My broadband is 4MB which I would have thought was fast enough. My concern about upgrading the RAM only was that eventually in the near future I would need a faster processor anyway. Have been looking on the website brundle suggested both at motherboard bundles and cpu only. I wonder if it's easier just to get a new cpu - albeit a bit more expensive.

My computer isn't what you would call fast for most things and when I was using the camera today it was very slow and then said it had run out of virtual memory (is that a RAM problem?)

How much faster are these new processors? Is it worth it do you think? There are so many different kinds I haven't got a clue what to go for. I remember the days of the 286 and 386 <sigh> have been away from the workplace having babies for a couple of years and am now completely out of touch!

I have just bought a second SLR camera and my dad reckons you need a decent PC to deal with RAW format pics so maybe I should just bite the bullet and upgrade?

And if I do upgrade what should I go for what would be noticeably faster than my current creaky old model?

  brundle 20:43 03 Jan 09

Domestic broadband is assymetric, you only get about 20-25% of your download speed. But it ought to be enough for decent communications with a webcam.
A new CPU won't fit your board - the number of pins and the whole architecture of the motherboard changes routinely. Dual-core CPUs are much faster than the old single core variety, in my experience - some people will point out that for single tasks, the fact that the CPU clock-speed is lower than that of a single core model will make things appear slower, but the improvements in other areas of the CPUs performance negate that in my experience.
Yes, processing large image files of any kind is very CPU intensive, the faster (or the more cores, with some caveats) the better.

Your current chip has 478 pins, the dual core chips have 775 pins and different motherboard architecture (LGA775). The dual-core LGA775 architecture has just been replaced by the Intel i7 chip/architecture, but they're really expensive at the moment and the current crop of dual-core kit will still be current for at least 18 months. A board with 2GB of memory and a modern dual core CPU will outperform your current box easily. Anything from the dual-core range, E4xxx > E8xxx, broadly the higher the number the better the performance (even though Intel themselves beg to differ click here) but the higher the cost.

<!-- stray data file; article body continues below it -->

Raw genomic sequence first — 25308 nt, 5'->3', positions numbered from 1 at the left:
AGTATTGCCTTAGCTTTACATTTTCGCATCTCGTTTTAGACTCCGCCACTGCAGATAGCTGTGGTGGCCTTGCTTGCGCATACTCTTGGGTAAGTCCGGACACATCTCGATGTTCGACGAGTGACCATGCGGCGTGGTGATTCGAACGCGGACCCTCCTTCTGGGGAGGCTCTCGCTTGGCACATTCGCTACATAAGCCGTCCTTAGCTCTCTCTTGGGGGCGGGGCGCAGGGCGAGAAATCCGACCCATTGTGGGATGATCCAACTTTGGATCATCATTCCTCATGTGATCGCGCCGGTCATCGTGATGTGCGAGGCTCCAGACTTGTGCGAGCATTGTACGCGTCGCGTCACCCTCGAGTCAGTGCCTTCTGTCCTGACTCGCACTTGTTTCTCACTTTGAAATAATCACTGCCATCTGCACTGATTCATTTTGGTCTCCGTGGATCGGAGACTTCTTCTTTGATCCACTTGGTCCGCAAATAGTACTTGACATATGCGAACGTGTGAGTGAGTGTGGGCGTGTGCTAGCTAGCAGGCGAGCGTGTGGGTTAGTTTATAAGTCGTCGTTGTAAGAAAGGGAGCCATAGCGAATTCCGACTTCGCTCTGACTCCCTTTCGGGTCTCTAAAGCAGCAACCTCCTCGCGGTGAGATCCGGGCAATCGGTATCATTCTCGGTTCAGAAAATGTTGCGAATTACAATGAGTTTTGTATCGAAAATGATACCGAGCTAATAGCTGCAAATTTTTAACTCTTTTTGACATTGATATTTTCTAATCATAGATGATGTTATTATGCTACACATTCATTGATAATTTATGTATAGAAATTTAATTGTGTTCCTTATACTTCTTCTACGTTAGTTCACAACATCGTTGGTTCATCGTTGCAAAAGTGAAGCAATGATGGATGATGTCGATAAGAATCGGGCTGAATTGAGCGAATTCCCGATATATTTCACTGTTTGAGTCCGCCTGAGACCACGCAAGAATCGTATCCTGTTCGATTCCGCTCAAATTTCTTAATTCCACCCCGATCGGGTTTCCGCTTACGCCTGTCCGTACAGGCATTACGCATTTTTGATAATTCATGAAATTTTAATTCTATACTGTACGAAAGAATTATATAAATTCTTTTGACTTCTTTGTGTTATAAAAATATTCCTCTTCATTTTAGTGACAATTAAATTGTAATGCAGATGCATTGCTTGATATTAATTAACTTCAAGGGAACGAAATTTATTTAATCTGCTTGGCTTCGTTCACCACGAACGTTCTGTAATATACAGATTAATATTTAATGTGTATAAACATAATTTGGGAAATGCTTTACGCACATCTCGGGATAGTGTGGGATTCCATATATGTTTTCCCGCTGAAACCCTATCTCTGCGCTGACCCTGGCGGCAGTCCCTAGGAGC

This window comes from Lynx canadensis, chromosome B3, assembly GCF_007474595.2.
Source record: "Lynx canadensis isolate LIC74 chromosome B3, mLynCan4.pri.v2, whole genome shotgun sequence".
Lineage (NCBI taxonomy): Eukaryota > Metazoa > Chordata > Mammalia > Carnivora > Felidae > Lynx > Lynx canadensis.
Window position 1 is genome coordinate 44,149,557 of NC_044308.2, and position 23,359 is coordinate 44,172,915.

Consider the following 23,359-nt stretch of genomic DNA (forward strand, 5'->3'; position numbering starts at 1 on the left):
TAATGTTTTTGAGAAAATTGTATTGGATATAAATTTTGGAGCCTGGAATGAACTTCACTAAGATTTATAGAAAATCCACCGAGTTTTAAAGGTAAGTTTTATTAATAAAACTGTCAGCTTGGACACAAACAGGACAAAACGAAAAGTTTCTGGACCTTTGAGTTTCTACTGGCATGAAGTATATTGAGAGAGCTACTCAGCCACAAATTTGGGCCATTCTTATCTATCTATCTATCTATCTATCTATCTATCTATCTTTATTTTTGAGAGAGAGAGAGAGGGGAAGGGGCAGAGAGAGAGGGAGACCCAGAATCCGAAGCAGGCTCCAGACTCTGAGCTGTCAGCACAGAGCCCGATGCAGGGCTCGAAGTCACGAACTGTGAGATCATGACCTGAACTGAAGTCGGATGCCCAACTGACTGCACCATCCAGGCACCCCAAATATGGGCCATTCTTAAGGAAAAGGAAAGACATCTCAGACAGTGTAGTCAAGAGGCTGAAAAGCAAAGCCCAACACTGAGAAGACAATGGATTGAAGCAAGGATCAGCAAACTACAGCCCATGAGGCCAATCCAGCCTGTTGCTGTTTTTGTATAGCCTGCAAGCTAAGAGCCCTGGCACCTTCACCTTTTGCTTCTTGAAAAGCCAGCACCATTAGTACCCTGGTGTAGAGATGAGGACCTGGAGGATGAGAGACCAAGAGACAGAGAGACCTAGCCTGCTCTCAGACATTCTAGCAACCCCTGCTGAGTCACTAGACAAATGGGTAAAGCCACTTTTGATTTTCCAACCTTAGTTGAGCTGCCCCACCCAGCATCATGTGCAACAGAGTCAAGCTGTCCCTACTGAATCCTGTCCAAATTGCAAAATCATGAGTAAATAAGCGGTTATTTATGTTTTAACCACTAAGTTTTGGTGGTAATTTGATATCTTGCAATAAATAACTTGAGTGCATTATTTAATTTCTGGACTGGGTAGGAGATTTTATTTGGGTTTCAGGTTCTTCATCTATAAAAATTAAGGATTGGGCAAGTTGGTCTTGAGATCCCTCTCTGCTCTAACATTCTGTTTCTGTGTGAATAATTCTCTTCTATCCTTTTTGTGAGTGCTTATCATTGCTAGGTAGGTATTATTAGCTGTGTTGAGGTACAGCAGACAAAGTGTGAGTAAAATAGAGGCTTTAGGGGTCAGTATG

aine 20:51 03 Jan 09

my wife has a Dimension 3000. I upgraded her Ram to 2GB, it works very well, you only have 2 memory slots fitted and the max for that PC is 2GB

  brundle 21:12 03 Jan 09

"Upload speed is only about 20-25% of your download speed", is what I should have written...

  linsxxx 21:56 03 Jan 09

doh that shows what i know i thought cpu was the name for the whole box of gubbins as put together. I've had a bit of a look and I could get a dual core with 2GB of RAM for not that much more than I good buy the motherboard. And given that I have no idea what I'm doing that might be safer!

Had a look at the Intel page but not really sure how to tell which processor is the fastest. We do have problems when we have multiple website pages open along with maybe Outlook and Word - the whole screen goes white and we have to let it have a bit of a think about everything. I'm guessing more than one processor would help with that?

  Diodorus Siculus 01:06 04 Jan 09

What I'd suggest is the following:

Take a look at what programs are running at startup when you boot the machine; the vast majority of those in the bottom right corner are not necessary. List what is there and we can tell you what you can safely disable.

Get CCleaner from click here and run it; it will clear out a lot of junk that slows down the PC.

Go to crucial.com/uk and find the correct RAM for your machine; it is simple to install (much more so than a hard drive) and will give you an immediate boost.

Your PC was perfectly good when new I presume so the fact that it has slowed down is due to software issues rather than inadequate hardware. As another solution you could do a reinstall of XP but I assume you did this when you installed the new hard drive.